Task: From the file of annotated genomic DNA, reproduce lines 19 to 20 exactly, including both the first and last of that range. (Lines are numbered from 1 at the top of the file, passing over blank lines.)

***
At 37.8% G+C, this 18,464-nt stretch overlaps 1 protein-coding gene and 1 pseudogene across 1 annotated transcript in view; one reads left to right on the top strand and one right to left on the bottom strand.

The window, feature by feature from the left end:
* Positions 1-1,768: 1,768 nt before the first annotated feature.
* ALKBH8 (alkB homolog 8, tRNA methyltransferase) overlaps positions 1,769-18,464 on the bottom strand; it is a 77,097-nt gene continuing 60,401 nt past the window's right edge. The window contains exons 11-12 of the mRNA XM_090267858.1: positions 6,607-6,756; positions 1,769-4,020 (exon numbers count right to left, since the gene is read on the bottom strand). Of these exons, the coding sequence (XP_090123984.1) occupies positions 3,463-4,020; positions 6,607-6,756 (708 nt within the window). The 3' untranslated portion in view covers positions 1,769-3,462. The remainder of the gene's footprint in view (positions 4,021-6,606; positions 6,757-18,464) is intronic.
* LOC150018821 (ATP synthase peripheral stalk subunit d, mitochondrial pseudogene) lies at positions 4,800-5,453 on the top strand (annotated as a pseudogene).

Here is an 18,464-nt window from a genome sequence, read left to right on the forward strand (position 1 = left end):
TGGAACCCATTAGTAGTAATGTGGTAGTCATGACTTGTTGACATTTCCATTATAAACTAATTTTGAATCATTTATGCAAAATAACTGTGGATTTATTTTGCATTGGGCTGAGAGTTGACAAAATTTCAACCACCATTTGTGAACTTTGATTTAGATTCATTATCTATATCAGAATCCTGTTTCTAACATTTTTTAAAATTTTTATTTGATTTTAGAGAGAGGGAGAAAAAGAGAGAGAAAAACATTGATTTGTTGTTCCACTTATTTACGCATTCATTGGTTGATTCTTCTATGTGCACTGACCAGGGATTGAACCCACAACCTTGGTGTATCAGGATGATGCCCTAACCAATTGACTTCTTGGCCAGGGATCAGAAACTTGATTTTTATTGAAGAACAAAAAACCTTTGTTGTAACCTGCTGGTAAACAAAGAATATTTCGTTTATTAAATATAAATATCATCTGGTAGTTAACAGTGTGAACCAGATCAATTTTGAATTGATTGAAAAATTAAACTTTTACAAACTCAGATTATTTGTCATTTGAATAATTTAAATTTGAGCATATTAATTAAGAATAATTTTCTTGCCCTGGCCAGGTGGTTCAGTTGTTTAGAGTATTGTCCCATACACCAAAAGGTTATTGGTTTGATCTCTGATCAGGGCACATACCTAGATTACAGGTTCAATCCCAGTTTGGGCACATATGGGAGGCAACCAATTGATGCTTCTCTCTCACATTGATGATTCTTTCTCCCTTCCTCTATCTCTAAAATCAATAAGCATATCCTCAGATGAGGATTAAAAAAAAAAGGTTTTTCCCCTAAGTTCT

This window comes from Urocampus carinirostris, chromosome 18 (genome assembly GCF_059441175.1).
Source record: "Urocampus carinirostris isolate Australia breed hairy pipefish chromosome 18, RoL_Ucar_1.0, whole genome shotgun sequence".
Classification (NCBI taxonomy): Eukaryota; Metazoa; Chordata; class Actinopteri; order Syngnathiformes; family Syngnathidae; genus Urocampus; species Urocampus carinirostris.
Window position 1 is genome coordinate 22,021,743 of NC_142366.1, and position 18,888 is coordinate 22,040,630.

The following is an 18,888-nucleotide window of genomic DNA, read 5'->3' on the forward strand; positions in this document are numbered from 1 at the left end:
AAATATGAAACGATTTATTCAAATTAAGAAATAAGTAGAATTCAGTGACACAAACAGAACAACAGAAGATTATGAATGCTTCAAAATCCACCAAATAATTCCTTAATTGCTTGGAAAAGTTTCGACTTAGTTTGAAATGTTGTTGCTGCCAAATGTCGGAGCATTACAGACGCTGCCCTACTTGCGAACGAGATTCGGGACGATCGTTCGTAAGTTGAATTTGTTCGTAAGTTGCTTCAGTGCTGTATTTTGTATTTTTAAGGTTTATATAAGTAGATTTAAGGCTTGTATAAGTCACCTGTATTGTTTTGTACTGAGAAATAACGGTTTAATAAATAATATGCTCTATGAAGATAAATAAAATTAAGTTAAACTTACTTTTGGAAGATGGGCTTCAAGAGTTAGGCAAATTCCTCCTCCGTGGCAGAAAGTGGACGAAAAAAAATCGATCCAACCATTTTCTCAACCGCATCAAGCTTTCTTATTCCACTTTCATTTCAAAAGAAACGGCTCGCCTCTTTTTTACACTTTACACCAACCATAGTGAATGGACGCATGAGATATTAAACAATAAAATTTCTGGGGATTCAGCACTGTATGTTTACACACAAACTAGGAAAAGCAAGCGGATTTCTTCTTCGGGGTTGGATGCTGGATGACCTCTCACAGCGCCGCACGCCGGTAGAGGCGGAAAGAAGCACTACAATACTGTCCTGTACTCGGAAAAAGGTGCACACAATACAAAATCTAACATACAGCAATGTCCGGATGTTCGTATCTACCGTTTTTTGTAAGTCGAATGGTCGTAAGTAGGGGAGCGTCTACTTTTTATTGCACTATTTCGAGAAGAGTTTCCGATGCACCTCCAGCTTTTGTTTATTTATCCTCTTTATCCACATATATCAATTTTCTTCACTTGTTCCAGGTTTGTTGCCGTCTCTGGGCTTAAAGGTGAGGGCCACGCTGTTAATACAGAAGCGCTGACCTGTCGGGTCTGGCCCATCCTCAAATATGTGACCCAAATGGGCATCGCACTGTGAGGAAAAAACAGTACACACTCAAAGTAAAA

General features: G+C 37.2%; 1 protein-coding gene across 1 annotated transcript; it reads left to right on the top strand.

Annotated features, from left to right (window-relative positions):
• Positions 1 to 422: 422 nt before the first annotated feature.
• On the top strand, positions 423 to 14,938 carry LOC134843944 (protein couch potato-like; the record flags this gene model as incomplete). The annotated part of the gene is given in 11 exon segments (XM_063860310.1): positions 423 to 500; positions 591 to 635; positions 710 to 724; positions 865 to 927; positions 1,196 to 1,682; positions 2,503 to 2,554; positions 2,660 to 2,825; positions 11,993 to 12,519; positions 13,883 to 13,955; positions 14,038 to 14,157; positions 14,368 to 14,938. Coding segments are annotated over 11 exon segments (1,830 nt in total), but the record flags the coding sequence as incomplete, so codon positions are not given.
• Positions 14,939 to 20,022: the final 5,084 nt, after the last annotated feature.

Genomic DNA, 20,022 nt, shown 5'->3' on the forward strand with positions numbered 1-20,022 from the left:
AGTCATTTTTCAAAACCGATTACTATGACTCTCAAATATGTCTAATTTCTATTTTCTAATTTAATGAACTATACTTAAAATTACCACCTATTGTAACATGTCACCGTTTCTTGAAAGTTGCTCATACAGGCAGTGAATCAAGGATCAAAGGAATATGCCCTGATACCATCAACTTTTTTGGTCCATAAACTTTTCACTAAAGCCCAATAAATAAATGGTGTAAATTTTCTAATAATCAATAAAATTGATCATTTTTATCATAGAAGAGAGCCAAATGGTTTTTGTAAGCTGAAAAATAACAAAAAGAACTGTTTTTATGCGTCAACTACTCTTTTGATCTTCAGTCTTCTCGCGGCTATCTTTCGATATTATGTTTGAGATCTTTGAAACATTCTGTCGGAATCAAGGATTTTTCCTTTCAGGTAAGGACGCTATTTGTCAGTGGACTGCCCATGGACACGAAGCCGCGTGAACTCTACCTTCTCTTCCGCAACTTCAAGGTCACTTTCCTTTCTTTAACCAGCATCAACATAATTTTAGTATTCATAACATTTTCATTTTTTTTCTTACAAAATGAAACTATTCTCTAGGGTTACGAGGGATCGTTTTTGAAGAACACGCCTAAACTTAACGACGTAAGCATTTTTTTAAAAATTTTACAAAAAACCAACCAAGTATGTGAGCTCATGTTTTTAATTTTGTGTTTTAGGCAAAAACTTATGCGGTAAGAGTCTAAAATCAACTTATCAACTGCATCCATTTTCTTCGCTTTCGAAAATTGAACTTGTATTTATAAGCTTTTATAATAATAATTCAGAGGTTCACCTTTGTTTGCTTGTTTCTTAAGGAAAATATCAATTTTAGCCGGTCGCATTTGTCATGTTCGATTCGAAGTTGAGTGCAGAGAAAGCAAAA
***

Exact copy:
Genomic DNA, 20,022 nt, shown 5'->3' on the forward strand with positions numbered 1-20,022 from the left:
AGTCATTTTTCAAAACCGATTACTATGACTCTCAAATATGTCTAATTTCTATTTTCTAATTTAATGAACTATACTTAAAATTACCACCTATTGTAACATGTCACCGTTTCTTGAAAGTTGCTCATACAGGCAGTGAATCAAGGATCAAAGGAATATGCCCTGATACCATCAACTTTTTTGGTCCATAAACTTTTCACTAAAGCCCAATAAATAAATGGTGTAAATTTTCTAATAATCAATAAAATTGATCATTTTTATCATAGAAGAGAGCCAAATGGTTTTTGTAAGCTGAAAAATAACAAAAAGAACTGTTTTTATGCGTCAACTACTCTTTTGATCTTCAGTCTTCTCGCGGCTATCTTTCGATATTATGTTTGAGATCTTTGAAACATTCTGTCGGAATCAAGGATTTTTCCTTTCAGGTAAGGACGCTATTTGTCAGTGGACTGCCCATGGACACGAAGCCGCGTGAACTCTACCTTCTCTTCCGCAACTTCAAGGTCACTTTCCTTTCTTTAACCAGCATCAACATAATTTTAGTATTCATAACATTTTCATTTTTTTTCTTACAAAATGAAACTATTCTCTAGGGTTACGAGGGATCGTTTTTGAAGAACACGCCTAAACTTAACGACGTAAGCATTTTTTTAAAAATTTTACAAAAAACCAACCAAGTATGTGAGCTCATGTTTTTAATTTTGTGTTTTAGGCAAAAACTTATGCGGTAAGAGTCTAAAATCAACTTATCAACTGCATCCATTTTCTTCGCTTTCGAAAATTGAACTTGTATTTATAAGCTTTTATAATAATAATTCAGAGGTTCACCTTTGTTTGCTTGTTTCTTAAGGAAAATATCAATTTTAGCCGGTCGCATTTGTCATGTTCGATTCGAAGTTGAGTGCAGAGAAAGCAAAA